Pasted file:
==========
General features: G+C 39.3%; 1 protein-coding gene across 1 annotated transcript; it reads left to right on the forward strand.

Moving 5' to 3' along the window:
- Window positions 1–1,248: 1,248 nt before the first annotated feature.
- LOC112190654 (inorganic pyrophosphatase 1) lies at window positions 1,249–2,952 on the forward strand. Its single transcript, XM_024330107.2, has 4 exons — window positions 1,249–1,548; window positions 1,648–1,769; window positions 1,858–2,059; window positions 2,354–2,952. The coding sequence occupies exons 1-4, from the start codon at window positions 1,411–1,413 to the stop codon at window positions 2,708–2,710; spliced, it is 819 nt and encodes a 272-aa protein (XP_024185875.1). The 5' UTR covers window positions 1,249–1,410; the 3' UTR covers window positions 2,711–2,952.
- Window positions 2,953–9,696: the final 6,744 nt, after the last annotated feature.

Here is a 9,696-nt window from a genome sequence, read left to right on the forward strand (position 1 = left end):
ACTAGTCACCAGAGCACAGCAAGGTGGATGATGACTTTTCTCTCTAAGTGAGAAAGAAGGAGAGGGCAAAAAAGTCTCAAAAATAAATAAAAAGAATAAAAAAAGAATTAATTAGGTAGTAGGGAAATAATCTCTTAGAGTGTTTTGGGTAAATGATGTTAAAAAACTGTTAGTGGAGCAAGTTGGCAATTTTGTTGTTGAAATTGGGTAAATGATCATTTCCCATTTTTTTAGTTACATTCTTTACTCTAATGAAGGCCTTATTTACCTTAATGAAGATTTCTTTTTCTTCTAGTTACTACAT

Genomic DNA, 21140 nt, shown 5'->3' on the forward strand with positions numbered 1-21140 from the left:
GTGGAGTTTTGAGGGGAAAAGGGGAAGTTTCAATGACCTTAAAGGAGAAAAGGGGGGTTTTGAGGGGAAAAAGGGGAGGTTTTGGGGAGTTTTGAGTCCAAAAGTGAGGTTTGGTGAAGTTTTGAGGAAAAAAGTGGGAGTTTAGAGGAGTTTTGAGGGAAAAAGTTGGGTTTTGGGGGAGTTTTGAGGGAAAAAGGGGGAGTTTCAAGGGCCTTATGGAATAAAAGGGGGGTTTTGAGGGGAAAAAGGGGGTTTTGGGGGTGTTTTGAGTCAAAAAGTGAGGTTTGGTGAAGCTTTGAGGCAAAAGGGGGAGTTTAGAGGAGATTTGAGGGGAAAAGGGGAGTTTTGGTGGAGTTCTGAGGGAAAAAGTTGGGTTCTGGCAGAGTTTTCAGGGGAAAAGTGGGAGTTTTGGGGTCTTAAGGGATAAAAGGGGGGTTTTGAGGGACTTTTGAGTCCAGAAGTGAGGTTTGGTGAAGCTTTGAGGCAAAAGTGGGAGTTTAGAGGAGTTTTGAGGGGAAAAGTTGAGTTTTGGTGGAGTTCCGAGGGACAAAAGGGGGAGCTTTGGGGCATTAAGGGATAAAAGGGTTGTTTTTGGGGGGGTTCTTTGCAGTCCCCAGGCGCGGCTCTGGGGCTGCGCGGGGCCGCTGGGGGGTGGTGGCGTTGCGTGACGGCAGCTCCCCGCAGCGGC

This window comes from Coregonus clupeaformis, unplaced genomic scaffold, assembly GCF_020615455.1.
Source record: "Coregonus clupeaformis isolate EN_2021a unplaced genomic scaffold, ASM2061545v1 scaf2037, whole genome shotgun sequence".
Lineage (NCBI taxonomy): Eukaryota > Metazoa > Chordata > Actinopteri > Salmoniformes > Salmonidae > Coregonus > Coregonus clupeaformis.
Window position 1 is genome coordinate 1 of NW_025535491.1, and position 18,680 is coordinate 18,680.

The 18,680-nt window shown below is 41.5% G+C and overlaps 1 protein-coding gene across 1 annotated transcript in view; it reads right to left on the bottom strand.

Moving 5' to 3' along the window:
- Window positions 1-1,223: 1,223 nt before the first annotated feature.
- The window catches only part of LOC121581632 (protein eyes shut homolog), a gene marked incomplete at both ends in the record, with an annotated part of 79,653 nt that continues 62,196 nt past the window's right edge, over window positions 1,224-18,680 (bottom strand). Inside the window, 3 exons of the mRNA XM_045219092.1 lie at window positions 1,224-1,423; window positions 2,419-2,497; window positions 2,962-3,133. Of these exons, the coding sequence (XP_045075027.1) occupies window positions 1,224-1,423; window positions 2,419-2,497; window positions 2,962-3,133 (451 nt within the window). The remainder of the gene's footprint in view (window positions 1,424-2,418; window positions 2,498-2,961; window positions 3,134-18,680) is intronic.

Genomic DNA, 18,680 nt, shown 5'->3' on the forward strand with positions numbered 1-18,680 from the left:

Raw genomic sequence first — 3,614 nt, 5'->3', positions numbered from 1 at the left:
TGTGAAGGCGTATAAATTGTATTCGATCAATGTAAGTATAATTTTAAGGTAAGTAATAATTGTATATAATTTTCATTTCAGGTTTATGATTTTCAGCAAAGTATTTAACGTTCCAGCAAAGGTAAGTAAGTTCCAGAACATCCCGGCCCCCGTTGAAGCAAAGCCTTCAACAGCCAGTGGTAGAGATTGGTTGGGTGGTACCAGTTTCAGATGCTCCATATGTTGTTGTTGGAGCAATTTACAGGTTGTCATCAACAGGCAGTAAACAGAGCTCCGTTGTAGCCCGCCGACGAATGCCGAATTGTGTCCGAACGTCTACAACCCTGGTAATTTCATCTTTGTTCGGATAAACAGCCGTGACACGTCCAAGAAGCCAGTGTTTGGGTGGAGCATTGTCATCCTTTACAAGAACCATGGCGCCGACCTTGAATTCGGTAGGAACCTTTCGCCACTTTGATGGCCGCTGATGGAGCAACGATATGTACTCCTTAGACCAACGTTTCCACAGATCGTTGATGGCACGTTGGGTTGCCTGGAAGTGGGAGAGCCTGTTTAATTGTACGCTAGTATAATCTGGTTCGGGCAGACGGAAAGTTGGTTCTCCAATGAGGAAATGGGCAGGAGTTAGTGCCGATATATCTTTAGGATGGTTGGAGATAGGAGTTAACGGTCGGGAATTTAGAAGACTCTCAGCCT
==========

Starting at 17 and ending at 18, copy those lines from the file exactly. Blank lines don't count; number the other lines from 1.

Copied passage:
- The window catches only part of LOC121581632 (protein eyes shut homolog), a gene marked incomplete at both ends in the record, with an annotated part of 79,653 nt that continues 62,196 nt past the window's right edge, over window positions 1,224-18,680 (bottom strand). Inside the window, 3 exons of the mRNA XM_045219092.1 lie at window positions 1,224-1,423; window positions 2,419-2,497; window positions 2,962-3,133. Of these exons, the coding sequence (XP_045075027.1) occupies window positions 1,224-1,423; window positions 2,419-2,497; window positions 2,962-3,133 (451 nt within the window). The remainder of the gene's footprint in view (window positions 1,424-2,418; window positions 2,498-2,961; window positions 3,134-18,680) is intronic.

Genomic DNA, 18,680 nt, shown 5'->3' on the forward strand with positions numbered 1-18,680 from the left: